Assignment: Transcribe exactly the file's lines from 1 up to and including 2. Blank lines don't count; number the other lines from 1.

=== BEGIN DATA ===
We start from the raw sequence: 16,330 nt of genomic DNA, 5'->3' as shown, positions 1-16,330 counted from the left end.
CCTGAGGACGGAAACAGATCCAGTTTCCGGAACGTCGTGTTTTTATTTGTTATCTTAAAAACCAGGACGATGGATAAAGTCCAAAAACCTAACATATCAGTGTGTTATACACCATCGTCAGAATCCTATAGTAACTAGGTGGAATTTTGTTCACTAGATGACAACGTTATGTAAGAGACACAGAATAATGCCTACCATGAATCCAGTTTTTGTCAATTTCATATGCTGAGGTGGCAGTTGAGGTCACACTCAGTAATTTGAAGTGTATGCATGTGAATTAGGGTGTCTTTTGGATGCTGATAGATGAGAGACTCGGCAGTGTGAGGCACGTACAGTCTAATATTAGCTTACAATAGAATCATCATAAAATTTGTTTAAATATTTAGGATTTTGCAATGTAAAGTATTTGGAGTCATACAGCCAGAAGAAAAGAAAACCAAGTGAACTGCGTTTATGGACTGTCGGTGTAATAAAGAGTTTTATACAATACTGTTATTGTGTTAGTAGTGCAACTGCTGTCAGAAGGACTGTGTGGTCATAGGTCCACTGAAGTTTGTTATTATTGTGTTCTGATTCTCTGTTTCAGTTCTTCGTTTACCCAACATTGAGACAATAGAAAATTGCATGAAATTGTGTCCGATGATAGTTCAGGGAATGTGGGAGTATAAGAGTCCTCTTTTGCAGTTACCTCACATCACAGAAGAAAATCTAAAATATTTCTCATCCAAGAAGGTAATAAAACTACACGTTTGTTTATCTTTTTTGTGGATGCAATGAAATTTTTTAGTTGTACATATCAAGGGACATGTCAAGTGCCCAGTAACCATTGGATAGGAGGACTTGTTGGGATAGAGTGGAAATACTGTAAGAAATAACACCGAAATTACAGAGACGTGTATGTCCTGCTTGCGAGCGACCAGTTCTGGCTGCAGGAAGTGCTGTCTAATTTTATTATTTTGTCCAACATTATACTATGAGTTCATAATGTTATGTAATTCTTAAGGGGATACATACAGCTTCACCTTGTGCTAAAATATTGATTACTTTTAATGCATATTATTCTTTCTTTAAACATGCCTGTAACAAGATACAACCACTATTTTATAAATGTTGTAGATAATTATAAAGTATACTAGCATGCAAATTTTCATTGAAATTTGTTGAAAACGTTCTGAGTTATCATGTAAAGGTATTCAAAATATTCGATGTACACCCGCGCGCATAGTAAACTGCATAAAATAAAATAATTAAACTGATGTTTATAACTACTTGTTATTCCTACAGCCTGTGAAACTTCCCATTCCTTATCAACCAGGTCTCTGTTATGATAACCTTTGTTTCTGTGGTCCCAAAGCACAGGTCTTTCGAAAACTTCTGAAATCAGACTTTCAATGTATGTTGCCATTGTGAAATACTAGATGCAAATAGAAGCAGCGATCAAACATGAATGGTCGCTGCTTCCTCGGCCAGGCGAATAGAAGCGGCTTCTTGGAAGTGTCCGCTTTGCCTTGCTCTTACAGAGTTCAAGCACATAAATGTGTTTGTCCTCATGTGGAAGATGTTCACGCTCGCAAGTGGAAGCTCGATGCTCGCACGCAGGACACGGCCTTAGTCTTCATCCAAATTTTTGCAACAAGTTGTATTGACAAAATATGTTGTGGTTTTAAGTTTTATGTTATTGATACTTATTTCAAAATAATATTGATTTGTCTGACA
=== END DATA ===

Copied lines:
We start from the raw sequence: 16,330 nt of genomic DNA, 5'->3' as shown, positions 1-16,330 counted from the left end.
CCTGAGGACGGAAACAGATCCAGTTTCCGGAACGTCGTGTTTTTATTTGTTATCTTAAAAACCAGGACGATGGATAAAGTCCAAAAACCTAACATATCAGTGTGTTATACACCATCGTCAGAATCCTATAGTAACTAGGTGGAATTTTGTTCACTAGATGACAACGTTATGTAAGAGACACAGAATAATGCCTACCATGAATCCAGTTTTTGTCAATTTCATATGCTGAGGTGGCAGTTGAGGTCACACTCAGTAATTTGAAGTGTATGCATGTGAATTAGGGTGTCTTTTGGATGCTGATAGATGAGAGACTCGGCAGTGTGAGGCACGTACAGTCTAATATTAGCTTACAATAGAATCATCATAAAATTTGTTTAAATATTTAGGATTTTGCAATGTAAAGTATTTGGAGTCATACAGCCAGAAGAAAAGAAAACCAAGTGAACTGCGTTTATGGACTGTCGGTGTAATAAAGAGTTTTATACAATACTGTTATTGTGTTAGTAGTGCAACTGCTGTCAGAAGGACTGTGTGGTCATAGGTCCACTGAAGTTTGTTATTATTGTGTTCTGATTCTCTGTTTCAGTTCTTCGTTTACCCAACATTGAGACAATAGAAAATTGCATGAAATTGTGTCCGATGATAGTTCAGGGAATGTGGGAGTATAAGAGTCCTCTTTTGCAGTTACCTCACATCACAGAAGAAAATCTAAAATATTTCTCATCCAAGAAGGTAATAAAACTACACGTTTGTTTATCTTTTTTGTGGATGCAATGAAATTTTTTAGTTGTACATATCAAGGGACATGTCAAGTGCCCAGTAACCATTGGATAGGAGGACTTGTTGGGATAGAGTGGAAATACTGTAAGAAATAACACCGAAATTACAGAGACGTGTATGTCCTGCTTGCGAGCGACCAGTTCTGGCTGCAGGAAGTGCTGTCTAATTTTATTATTTTGTCCAACATTATACTATGAGTTCATAATGTTATGTAATTCTTAAGGGGATACATACAGCTTCACCTTGTGCTAAAATATTGATTACTTTTAATGCATATTATTCTTTCTTTAAACATGCCTGTAACAAGATACAACCACTATTTTATAAATGTTGTAGATAATTATAAAGTATACTAGCATGCAAATTTTCATTGAAATTTGTTGAAAACGTTCTGAGTTATCATGTAAAGGTATTCAAAATATTCGATGTACACCCGCGCGCATAGTAAACTGCATAAAATAAAATAATTAAACTGATGTTTATAACTACTTGTTATTCCTACAGCCTGTGAAACTTCCCATTCCTTATCAACCAGGTCTCTGTTATGATAACCTTTGTTTCTGTGGTCCCAAAGCACAGGTCTTTCGAAAACTTCTGAAATCAGACTTTCAATGTATGTTGCCATTGTGAAATACTAGATGCAAATAGAAGCAGCGATCAAACATGAATGGTCGCTGCTTCCTCGGCCAGGCGAATAGAAGCGGCTTCTTGGAAGTGTCCGCTTTGCCTTGCTCTTACAGAGTTCAAGCACATAAATGTGTTTGTCCTCATGTGGAAGATGTTCACGCTCGCAAGTGGAAGCTCGATGCTCGCACGCAGGACACGGCCTTAGTCTTCATCCAAATTTTTGCAACAAGTTGTATTGACAAAATATGTTGTGGTTTTAAGTTTTATGTTATTGATACTTATTTCAAAATAATATTGATTTGTCTGACA